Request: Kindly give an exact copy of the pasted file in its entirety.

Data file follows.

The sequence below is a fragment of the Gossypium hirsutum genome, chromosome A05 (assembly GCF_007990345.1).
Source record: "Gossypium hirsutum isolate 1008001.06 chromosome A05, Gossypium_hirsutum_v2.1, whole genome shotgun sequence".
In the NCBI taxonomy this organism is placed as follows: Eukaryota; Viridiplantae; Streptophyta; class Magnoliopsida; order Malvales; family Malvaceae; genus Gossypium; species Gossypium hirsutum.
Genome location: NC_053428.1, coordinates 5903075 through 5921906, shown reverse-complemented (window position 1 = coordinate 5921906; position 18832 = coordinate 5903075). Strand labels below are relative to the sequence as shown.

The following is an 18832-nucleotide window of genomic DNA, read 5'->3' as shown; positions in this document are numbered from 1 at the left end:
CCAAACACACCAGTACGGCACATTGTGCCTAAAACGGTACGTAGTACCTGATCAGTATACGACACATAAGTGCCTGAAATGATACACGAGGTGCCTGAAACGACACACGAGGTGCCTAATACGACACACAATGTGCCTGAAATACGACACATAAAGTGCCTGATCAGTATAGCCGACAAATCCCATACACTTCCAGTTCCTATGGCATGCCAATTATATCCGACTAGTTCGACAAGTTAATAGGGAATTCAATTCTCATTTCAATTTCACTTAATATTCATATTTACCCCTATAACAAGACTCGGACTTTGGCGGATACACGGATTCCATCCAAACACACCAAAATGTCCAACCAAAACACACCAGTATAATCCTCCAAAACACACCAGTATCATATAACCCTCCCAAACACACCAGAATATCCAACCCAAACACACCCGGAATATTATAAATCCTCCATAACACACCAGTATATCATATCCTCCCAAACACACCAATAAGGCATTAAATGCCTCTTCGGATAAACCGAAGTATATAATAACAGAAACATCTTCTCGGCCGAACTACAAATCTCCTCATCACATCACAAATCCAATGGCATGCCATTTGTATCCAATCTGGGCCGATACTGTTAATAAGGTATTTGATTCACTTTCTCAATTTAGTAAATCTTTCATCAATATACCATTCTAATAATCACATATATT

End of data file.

The sequence below is a fragment of the Gossypium hirsutum genome, chromosome A05 (assembly GCF_007990345.1).
Source record: "Gossypium hirsutum isolate 1008001.06 chromosome A05, Gossypium_hirsutum_v2.1, whole genome shotgun sequence".
In the NCBI taxonomy this organism is placed as follows: Eukaryota; Viridiplantae; Streptophyta; class Magnoliopsida; order Malvales; family Malvaceae; genus Gossypium; species Gossypium hirsutum.
Genome location: NC_053428.1, coordinates 5903075 through 5921906, shown reverse-complemented (window position 1 = coordinate 5921906; position 18832 = coordinate 5903075). Strand labels below are relative to the sequence as shown.

The following is an 18832-nucleotide window of genomic DNA, read 5'->3' as shown; positions in this document are numbered from 1 at the left end:
CCAAACACACCAGTACGGCACATTGTGCCTAAAACGGTACGTAGTACCTGATCAGTATACGACACATAAGTGCCTGAAATGATACACGAGGTGCCTGAAACGACACACGAGGTGCCTAATACGACACACAATGTGCCTGAAATACGACACATAAAGTGCCTGATCAGTATAGCCGACAAATCCCATACACTTCCAGTTCCTATGGCATGCCAATTATATCCGACTAGTTCGACAAGTTAATAGGGAATTCAATTCTCATTTCAATTTCACTTAATATTCATATTTACCCCTATAACAAGACTCGGACTTTGGCGGATACACGGATTCCATCCAAACACACCAAAATGTCCAACCAAAACACACCAGTATAATCCTCCAAAACACACCAGTATCATATAACCCTCCCAAACACACCAGAATATCCAACCCAAACACACCCGGAATATTATAAATCCTCCATAACACACCAGTATATCATATCCTCCCAAACACACCAATAAGGCATTAAATGCCTCTTCGGATAAACCGAAGTATATAATAACAGAAACATCTTCTCGGCCGAACTACAAATCTCCTCATCACATCACAAATCCAATGGCATGCCATTTGTATCCAATCTGGGCCGATACTGTTAATAAGGTATTTGATTCACTTTCTCAATTTAGTAAATCTTTCATCAATATACCATTCTAATAATCACATATATT